New chapter in a bloody story

from page 5 of The Examiner, April 29, 1996

by Stuart Washington of AAP

  The Port Arthur massacre cuts an indelible scar into the already blood-stained history of one of Australia's harshest penal settlements.
  For all the suffering in Port Arthur's past and present, this historical site of ruins are strangely beautiful, with sandstone buildings set in 45ha of open grassy, parkland.
  The one-time "model prison" is set in a typically picturesque Tasmanian backdrop of a bay and islands - including the Isle of the Dead - and has become a drawcard for mainland and international tourists.
  It is this seemingly idyllic setting that yesterday became the backdrop of the worst massacre in Australia's modern history.
  The shootings occured on the site's busiest day of the week, when hundreds of families flock to the area, about 100km from Hobart, to view the landmark of Australia's penal past.
  For all its beauty, the area was the scene of some of the harshest examples of the penal period when it was used as a prison from 1830 to 1877.   It has been a tourist attraction ever since.
  At its peak the settlement, isolated geographically by the Tasmanian Peninsula's land bridge of Eaglehawk Neck, housed about 1200 convicts and 1000 others.
  Its founding penitentiary was overtaken in 1852 by the "model prison", which replaced the rule of the lash and other instruments of torture with possibly even crueller methods of correction.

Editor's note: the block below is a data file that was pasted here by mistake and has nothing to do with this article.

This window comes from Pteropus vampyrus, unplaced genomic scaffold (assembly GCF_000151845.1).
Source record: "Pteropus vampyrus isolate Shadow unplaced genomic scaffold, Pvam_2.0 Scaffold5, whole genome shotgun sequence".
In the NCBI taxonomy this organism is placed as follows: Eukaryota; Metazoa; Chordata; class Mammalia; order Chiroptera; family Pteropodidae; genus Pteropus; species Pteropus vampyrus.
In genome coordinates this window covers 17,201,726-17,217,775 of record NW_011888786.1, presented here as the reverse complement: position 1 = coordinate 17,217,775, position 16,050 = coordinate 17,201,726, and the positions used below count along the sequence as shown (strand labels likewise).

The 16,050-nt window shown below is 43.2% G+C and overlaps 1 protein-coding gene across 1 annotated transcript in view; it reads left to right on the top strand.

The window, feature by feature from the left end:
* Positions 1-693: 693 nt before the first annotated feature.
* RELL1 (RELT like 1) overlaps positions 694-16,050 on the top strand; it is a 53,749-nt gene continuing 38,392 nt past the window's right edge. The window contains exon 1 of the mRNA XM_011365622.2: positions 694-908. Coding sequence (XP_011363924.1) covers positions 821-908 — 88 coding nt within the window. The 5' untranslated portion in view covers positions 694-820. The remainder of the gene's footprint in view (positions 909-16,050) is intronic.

This included prisoners being locked in solitary confinement to work in total silence, with the system extending to prisoners wearing masks whenever they left their cells.
  Similarly inmates attended services together in the chapel - but they were segregated individually in boxes that faced only the chaplain.   Any wavering and prisoners faced imprisonment in darkness and silence on bread and water for up to 30 days.
  The crimes for which the prisoners were serving sentence included burglary, receiving, forging and uttering and unnatural acts, such as bestiality.
  The Isle of the Dead is perhaps the strongest mute testament to the suffering at the convict settlement - it houses the graves of 180 non-convicts and 1769 convicts and paupers.

[image: "New Scars: Yesterday's massacre adds to Port Arthur's already blood-stained history." (20x8.25) ]

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